can “pop” MPLS labels from incoming using RSVP-TE.
packets and forward the resulting IP traffic 3. A Multi-Protocol internal BGP (MP-
with no loss. iBGP) session is established with the
DUT.
Test setup: Two Ixia ports connected to the
DUT — one to simulate a PE and P router 4. The port simulating the PE router
and another to simulate a CE router (see transmits MPLS traffic at the
Figure 10). specified rate. If frame loss occurs,
the transmission rate is alternately
Parameters: OSPF parameters, BGP reduced/increased using a binary
parameters, number of routes per CE, frame search algorithm to determine the
size distribution, traffic transmission rate. maximum rate at which the DUT can
Methodology: forward traffic without loss.
1. The port simulating the PE/P router Results: Transmit rate, latency, data errors,
establishes an OSPF session with the sequence errors.
DUT and advertises the loopback

MPLS traffic

CE IP traffic PE P PE

OSPF OSPF
IX I A IX I A IX I A
DUT RSVP-TE
MP-iBGP session over
provider backbone

Figure 10. IxScriptMate L3 VPN RSVP-TE egress performance.

22 Copyright © 2004, Ixia MPLS: Conformance and Performance Testing


4. IxExplorer LDP Extended Martini Session the DUT with one or more Layer 2 VC
Scalability Test FECs advertised per session.
Objective: To determine the maximum 4. Status on the port is monitored to
number of LDP Extended Martini sessions determine if all configured sessions
the DUT can sustain at one time. are successfully established. Figure
14 shows the MPLS Martini labels
Test setup: One Ixia port connected to the learned by IxExplorer from the DUT —
DUT (see Figure 11). one for each session.
Methodology: 5. If all sessions are successfully
1. An OSPF session is established with established, the number of extended
the DUT. sessions configured is increased and
2. An LDP basic session is established the test rerun. If not all are
with the DUT, advertising the Ixia port established, the number of sessions
loopback address as a FEC. is lowered and the test repeated.

3. A number of LDP Extended Martini Results: LDP Extended Martini session


sessions (based on test capacity.
expectations) are established with

I X IA

I X IA

I X IA

I X IA

emulated
PEs IX I A DUT
P router

I X IA
physical connections
emulated connections
I X IA OSPF sessions
LDP sessions
LDP Extended Martini sessions

Figure 11. IxExplorer LDP Extended Martini session scalability test setup

MPLS: Conformance and Performance Testing Copyright © 2004, Ixia 23


400 Martini sessions

label information

Figure 12. Test results (learned labels)

24 Copyright © 2004, Ixia MPLS: Conformance and Performance Testing


5. IxScriptMate VPLS MAC Address Cache the specified DUT MAC address table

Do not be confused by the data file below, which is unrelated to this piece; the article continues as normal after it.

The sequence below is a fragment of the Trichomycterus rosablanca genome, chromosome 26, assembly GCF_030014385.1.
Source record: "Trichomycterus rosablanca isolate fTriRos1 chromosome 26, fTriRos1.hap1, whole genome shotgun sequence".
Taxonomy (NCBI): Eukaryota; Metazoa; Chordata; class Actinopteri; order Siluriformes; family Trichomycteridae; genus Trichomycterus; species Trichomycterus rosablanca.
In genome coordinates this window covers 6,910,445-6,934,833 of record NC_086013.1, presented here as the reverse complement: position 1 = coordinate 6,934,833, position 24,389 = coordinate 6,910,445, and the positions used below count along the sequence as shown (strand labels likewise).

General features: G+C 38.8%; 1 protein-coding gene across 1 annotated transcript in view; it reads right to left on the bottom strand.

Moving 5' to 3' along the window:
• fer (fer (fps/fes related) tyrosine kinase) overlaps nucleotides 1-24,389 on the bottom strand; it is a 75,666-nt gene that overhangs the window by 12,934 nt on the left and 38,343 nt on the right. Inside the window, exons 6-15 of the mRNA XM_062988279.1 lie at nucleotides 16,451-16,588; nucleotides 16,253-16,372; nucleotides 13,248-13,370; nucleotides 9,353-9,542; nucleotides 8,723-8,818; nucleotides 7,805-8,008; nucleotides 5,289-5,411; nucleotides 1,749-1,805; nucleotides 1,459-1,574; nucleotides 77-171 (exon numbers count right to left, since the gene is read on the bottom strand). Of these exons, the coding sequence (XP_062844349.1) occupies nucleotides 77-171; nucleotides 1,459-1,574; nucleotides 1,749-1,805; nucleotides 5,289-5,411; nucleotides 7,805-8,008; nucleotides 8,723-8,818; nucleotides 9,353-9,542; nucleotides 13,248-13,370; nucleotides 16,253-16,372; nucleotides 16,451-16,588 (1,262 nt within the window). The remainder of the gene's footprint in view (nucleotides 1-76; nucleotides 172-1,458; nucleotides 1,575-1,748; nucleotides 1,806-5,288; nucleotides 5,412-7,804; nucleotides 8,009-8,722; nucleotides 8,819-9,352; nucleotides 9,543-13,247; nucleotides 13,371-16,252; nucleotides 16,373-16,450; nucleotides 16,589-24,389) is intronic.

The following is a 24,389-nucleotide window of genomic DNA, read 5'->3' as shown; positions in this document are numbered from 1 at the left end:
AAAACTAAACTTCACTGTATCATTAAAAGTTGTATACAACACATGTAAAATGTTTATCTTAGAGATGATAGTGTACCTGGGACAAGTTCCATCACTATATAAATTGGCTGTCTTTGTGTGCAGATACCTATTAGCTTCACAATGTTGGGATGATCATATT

Capacity Test size, are sent to the Learning port.
These frames contain varying source
Objective: To determine the maximum
MAC addresses and a fixed
capacity of a router’s Layer 2 MAC address
destination MAC address
cache.
corresponding to the address
Test setup: A minimum of three Ixia test connected to the Test port.
ports connected to the DUT — a Test port, a 3. Validation frames are sent to the Test
Monitoring port, and a Learning port. port back to the addresses learned
Parameters: Number of PEs per port, on the Learning port.
number of VPLS instances per CE, number 4. The Monitoring port listens for
of hosts per VLAN, DUT MAC address table flooded or mis-forwarded frames
size, DUT MAC address aging time. (See from the DUT.
Figure 13.) 5. A binary search algorithm is used to
Methodology: determine the maximum number of
1. OSPF and LDP are run based on addresses that can be learned
user-configured parameters to set up without flooding or dropping frames.
the network topology and signal the Results: Maximum MAC address capacity
VPLS instances. total and per VPLS instance. (See Figure
2. Learning frames, equal in number to 14.)

Figure 13. IxScriptMate run setup

MPLS: Conformance and Performance Testing Copyright © 2004, Ixia 25


MAC cache capacity = 20000

Figure 14. IxScriptMate test results

26 Copyright © 2004, Ixia MPLS: Conformance and Performance Testing


6. IxExplorer RSVP-TE Fast Reroute Test detour.
Objective: To measure the LSP switchover 3. Unicast traffic is sent from the
time of a router running RSVP-TE Fast ingress port over the primary LSP.
Reroute between a primary LSP and a 4. A switchover to the detour LSP is
detour LSP upon link failure. initiated by bringing down the link to
the DUT on the primary LSP.
Test setup: Three Ixia test ports connected
to the DUT — one acting as the ingress and 5. Traffic is captured on both the egress
two as egress (primary and detour). See ports. The switchover time is
Figure 15. calculated by comparing the
timestamp of the last packet
Methodology: received on the primary port with the
1. Two bidirectional LSPs are signaled timestamp of the first packet
using RSVP-TE through the DUT from received on the detour port.
the Ixia ingress and egress ports.
Results: Fast Reroute switchover time of
2. RSVP-TE Fast Reroute objects are the DUT.
signaled to establish one LSP as a
primary and the second LSP as a

IX I A

primary LSP egress LER 1

IXIA DUT
detour LSP
ingress LER

IX I A
egress LER 2

Figure 15. IxScriptMate run setup

MPLS: Conformance and Performance Testing Copyright © 2004, Ixia 27


Glossary
Border Gateway Protocol (BGP) An exterior gateway protocol defined in RFC
1267 and RFC 1268. BGP is the principal
protocol used along the Internet backbone
and within larger organizations.

Constraint-Based Routing Routing that uses intelligent path computation


and explicit route specification to determine
routes. This differs from typical non-
Constraint-Based Routing, in which routes are
calculated based only on shortest path.
Constraint-Based Routing enables traffic
engineering in MPLS networks.

Class of Service (CoS) Class of Service (CoS) is a method for


managing network traffic by grouping similar